This article aims to serve two purposes.  Firstly, as a reminder to always keep Lync Phone Edition (LPE) devices updated and not to grow lackadaisical regarding the routine administrative tasks of frequently downloading these periodic cumulative updates and applying them to the Lync servers.

Secondly, if the previous advice was not taken to heart then some Lync administrators may already be experiencing a specific problem directly related to running older device firmware versions in a current Lync environment.  There is also the potential for newly purchased devices coming from existing stockpiles to have older firmware preinstalled from the factory which can exhibit this same issue, by no fault of the Lync administrator.

The problem referred to is that Lync Phone Edition devices may fail to successfully sign-in to a Lync Server due to an untrusted certificate being presented by the server itself during the initial secure TLS network connection setup.  This scenario can occur when an LPE device is running on an older version of firmware which still contains an outdated public Certificate Authority (CA) store.  In the event that the Lync Server is using a server certificate from a public CA which was signed and issued by a newer CA than the phone is aware of it will fail to connect because it will treat the certificate presented by the Lync server as untrusted.

Be aware that this issue should be limited to the USB-tethered provisioning approach which uses a different method  to download root CA certificates then when using the PIN Authentication method.  Depending on the exact issue it can be possible to leverage the DHCP Option 43 configuration to allow a PIN Authentication attempt to download the proper public CA certificate directly from the Lync Server Certificate Provisioning Web Service.

But to support USB-tethered provisioning a workaround may be required to get the updated public CA certificate installed into an internally connected phone using an LDAP connection to Active Directory so it can then trust the certificate passed by the Lync server to establish a successful TLS connection.  There are two ways to accomplish this, the easy way and the hard way.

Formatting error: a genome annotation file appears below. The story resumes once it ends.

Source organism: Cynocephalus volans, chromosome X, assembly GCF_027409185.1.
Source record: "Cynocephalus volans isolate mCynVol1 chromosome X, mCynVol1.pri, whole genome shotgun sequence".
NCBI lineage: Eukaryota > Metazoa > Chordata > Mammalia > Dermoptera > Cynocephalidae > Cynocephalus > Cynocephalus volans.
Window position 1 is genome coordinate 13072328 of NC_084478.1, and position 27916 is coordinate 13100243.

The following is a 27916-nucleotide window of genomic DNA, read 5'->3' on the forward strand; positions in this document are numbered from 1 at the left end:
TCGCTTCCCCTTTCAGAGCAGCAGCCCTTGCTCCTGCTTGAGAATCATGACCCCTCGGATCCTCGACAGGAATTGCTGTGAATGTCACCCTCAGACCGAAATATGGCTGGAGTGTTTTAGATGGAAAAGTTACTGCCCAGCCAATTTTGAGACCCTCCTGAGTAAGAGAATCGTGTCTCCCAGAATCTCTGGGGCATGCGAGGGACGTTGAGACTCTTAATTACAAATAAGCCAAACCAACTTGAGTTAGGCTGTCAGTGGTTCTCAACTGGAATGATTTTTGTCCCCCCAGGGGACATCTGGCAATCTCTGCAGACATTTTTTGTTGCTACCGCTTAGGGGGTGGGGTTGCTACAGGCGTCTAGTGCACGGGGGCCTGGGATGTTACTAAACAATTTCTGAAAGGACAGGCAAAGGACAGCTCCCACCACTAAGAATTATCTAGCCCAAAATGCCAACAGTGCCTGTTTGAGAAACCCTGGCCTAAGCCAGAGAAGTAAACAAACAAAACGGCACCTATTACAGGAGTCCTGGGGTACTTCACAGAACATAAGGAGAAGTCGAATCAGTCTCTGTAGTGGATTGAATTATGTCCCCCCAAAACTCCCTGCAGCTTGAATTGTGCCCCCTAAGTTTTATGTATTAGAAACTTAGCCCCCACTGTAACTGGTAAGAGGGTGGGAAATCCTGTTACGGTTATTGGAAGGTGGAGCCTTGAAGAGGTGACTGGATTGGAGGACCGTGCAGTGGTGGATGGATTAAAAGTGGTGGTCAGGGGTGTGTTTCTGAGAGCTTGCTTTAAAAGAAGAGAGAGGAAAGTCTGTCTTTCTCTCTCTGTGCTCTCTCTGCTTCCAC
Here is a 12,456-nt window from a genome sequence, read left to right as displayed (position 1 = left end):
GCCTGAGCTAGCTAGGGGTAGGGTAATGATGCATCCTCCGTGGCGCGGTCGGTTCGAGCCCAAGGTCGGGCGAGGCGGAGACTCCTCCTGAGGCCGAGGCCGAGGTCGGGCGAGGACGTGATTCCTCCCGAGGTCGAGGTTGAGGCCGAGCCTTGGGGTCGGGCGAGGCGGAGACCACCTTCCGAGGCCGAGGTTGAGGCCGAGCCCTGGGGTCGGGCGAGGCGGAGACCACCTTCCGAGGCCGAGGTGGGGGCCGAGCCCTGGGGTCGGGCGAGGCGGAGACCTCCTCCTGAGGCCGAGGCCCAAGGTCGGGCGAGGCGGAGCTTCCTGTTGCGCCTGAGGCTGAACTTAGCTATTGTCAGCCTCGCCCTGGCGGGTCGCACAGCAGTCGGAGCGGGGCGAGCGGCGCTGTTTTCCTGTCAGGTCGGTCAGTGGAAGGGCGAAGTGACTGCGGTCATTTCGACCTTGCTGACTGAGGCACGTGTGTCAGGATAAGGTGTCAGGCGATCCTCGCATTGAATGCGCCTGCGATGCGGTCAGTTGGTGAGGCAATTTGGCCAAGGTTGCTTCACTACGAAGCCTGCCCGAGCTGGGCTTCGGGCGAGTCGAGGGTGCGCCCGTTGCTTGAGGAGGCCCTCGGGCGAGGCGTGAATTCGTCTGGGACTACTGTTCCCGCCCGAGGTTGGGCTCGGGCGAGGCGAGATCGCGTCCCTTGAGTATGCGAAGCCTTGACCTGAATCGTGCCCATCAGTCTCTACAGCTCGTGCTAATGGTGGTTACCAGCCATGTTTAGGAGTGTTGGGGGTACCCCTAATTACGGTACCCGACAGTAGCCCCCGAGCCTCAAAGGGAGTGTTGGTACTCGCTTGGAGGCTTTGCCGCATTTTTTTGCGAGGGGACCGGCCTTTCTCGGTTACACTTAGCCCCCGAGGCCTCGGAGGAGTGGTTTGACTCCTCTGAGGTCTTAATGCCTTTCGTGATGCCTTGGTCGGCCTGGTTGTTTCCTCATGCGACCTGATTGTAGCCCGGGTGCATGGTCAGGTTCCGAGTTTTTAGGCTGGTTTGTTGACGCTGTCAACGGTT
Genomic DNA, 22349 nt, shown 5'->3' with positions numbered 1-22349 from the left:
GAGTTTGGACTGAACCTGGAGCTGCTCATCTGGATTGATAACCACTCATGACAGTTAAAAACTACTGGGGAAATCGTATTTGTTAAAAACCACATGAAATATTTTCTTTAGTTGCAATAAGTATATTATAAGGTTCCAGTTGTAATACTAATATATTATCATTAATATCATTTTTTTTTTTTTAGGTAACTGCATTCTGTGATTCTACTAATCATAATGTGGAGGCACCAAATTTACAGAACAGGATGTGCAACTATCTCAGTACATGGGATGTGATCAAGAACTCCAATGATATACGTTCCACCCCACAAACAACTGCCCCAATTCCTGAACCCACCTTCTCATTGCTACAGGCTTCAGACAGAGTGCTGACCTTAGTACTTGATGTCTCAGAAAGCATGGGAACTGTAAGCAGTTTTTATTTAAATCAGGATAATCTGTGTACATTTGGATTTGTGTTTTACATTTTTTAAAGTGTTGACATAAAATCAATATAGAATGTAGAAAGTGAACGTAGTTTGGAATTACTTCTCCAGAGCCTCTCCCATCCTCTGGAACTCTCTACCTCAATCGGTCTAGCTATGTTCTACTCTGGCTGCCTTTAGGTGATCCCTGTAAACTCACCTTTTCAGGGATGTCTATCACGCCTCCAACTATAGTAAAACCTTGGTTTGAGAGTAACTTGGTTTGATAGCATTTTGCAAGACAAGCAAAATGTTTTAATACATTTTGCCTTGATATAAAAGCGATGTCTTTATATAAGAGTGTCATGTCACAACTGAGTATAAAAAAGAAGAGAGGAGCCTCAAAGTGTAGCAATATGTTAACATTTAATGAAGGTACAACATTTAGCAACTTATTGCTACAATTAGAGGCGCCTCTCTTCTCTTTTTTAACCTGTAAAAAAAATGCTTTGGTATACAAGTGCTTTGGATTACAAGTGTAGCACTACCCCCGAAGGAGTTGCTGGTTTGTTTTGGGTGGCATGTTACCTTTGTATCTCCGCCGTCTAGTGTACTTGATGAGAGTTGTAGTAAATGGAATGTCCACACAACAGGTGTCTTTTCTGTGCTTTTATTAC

• The preferred method is simply the guidance stated in the opening paragraph and is a preventative step.  If the issue in this article is not a current problem in an environment but the ingredients sound familiar (public certificates on internal servers and LPE not running recent firmware versions) then heed this warning and go download and update those devices today before it is too late.  As usual test the newer version out on a few test phone to validate that no unrelated problems appear before rolling it out to all phones in the environment.
  • On the other hand if this article came up as a result of an administrator frantically searching for a resolution to this problem then unfortunately the preventative route cannot be taken at this point as that ship has sailed.  Luckily there are a few options available to get past this ‘catch-22’ scenario of needing to update the firmware to get TLS working again but requiring TLS in order to facilitate an update.


Because Lync utilizes TLS for all signaling traffic this secure connection must be established before any additional steps like the actual user registration or a device update can take place.

A typical Lync environment will most often utilize an internal Windows Enterprise CA for the Lync server certificates, while a public certificate from a well-known third party certificate authority would be used for only the external side of any Edge Servers.  While this still is the most popular topology in use today it is slowly becoming common to see public certificates used on the internal Lync server roles instead of private certificates for a myriad of reasons.